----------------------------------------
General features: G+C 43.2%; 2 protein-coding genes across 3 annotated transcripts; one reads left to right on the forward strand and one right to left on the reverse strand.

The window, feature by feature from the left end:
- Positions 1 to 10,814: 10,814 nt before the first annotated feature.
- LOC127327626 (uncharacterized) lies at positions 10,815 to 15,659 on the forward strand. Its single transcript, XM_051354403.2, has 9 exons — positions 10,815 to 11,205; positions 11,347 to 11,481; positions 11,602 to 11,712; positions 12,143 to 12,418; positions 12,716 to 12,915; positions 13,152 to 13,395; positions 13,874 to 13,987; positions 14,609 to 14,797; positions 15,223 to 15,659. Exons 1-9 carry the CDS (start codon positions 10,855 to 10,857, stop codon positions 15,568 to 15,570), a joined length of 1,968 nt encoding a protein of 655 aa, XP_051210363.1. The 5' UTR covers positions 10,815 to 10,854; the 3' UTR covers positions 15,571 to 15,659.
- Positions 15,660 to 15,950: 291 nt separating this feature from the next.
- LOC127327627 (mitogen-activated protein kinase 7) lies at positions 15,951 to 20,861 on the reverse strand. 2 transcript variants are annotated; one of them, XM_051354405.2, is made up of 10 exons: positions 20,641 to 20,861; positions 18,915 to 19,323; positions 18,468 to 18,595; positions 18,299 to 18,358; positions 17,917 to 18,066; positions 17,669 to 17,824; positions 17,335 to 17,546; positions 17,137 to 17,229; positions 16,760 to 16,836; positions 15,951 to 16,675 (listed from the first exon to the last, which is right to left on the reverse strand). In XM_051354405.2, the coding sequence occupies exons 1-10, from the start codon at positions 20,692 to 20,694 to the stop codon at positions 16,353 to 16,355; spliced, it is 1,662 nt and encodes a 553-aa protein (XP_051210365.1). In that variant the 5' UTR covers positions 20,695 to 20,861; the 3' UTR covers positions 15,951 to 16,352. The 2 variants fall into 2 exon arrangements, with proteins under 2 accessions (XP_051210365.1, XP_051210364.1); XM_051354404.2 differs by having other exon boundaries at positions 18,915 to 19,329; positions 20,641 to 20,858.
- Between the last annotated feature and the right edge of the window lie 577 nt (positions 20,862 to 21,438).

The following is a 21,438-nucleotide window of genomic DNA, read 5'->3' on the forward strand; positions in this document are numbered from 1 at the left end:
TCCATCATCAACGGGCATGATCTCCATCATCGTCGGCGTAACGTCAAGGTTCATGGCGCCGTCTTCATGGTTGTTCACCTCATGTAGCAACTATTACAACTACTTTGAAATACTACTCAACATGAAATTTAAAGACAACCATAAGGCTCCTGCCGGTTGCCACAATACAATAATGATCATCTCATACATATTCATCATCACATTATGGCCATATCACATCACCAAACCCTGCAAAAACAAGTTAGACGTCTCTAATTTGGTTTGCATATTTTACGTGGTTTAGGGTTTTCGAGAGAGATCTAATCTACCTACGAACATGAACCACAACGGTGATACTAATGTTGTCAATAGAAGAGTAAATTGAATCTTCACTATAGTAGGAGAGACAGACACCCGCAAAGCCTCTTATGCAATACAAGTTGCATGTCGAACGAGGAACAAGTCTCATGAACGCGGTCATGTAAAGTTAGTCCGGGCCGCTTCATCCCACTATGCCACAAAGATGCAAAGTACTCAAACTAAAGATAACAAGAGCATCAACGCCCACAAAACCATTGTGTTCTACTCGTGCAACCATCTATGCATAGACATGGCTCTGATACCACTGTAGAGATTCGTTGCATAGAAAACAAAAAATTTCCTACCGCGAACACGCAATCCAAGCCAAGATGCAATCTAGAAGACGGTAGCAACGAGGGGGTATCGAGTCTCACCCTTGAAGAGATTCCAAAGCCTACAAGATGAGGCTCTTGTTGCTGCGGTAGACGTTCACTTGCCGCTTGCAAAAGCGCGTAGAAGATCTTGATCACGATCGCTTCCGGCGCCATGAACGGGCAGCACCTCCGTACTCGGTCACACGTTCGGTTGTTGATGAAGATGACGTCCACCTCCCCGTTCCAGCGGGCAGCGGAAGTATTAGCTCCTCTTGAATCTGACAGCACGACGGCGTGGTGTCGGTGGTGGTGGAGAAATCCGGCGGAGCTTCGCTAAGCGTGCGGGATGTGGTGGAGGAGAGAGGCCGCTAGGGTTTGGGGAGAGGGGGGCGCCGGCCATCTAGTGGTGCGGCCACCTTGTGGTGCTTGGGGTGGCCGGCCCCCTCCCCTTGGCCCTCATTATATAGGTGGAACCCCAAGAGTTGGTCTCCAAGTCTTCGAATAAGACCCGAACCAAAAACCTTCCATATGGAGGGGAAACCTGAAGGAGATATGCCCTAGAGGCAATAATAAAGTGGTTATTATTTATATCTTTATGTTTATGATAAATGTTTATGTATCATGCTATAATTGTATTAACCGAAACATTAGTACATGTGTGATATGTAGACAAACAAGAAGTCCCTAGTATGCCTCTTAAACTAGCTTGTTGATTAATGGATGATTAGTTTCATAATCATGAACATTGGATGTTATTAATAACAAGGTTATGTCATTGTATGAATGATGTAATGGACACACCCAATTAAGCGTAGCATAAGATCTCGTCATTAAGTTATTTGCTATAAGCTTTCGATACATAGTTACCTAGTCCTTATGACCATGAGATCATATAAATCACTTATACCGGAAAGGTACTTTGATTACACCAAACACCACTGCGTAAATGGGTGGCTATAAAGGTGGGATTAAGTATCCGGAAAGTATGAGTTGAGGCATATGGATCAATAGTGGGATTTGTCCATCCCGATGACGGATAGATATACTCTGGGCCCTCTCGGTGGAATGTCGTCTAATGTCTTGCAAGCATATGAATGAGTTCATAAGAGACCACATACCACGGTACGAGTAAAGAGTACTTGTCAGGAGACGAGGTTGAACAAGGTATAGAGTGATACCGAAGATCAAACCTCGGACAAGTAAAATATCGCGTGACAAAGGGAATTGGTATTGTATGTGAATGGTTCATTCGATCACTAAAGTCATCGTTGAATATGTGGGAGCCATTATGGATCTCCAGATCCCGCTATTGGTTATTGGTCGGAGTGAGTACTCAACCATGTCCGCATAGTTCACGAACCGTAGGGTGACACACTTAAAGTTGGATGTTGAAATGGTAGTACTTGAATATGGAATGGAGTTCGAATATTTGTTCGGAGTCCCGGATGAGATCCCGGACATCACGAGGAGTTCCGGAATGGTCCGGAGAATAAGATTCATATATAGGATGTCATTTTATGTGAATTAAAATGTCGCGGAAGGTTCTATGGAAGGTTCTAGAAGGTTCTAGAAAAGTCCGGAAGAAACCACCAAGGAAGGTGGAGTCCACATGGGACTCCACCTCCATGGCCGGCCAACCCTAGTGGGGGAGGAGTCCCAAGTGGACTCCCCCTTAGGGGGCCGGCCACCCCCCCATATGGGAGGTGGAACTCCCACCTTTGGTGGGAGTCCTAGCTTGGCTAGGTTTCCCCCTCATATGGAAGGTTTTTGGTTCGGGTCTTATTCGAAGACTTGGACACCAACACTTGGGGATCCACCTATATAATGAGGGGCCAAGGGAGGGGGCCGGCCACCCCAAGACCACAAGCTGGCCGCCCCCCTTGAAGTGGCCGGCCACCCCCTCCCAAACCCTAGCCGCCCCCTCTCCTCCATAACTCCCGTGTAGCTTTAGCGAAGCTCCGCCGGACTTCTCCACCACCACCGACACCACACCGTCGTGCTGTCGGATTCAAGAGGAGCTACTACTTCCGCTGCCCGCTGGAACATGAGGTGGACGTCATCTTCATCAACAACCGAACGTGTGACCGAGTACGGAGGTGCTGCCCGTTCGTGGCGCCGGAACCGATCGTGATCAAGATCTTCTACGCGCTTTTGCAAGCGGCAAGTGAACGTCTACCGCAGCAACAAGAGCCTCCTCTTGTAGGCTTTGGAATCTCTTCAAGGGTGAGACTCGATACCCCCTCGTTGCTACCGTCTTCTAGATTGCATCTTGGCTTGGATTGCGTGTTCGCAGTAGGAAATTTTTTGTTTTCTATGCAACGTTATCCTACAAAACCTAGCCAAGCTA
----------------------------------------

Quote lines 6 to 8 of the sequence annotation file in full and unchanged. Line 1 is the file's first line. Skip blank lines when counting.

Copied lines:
- LOC127327627 (mitogen-activated protein kinase 7) lies at positions 15,951 to 20,861 on the reverse strand. 2 transcript variants are annotated; one of them, XM_051354405.2, is made up of 10 exons: positions 20,641 to 20,861; positions 18,915 to 19,323; positions 18,468 to 18,595; positions 18,299 to 18,358; positions 17,917 to 18,066; positions 17,669 to 17,824; positions 17,335 to 17,546; positions 17,137 to 17,229; positions 16,760 to 16,836; positions 15,951 to 16,675 (listed from the first exon to the last, which is right to left on the reverse strand). In XM_051354405.2, the coding sequence occupies exons 1-10, from the start codon at positions 20,692 to 20,694 to the stop codon at positions 16,353 to 16,355; spliced, it is 1,662 nt and encodes a 553-aa protein (XP_051210365.1). In that variant the 5' UTR covers positions 20,695 to 20,861; the 3' UTR covers positions 15,951 to 16,352. The 2 variants fall into 2 exon arrangements, with proteins under 2 accessions (XP_051210365.1, XP_051210364.1); XM_051354404.2 differs by having other exon boundaries at positions 18,915 to 19,329; positions 20,641 to 20,858.
- Between the last annotated feature and the right edge of the window lie 577 nt (positions 20,862 to 21,438).

The following is a 21,438-nucleotide window of genomic DNA, read 5'->3' on the forward strand; positions in this document are numbered from 1 at the left end: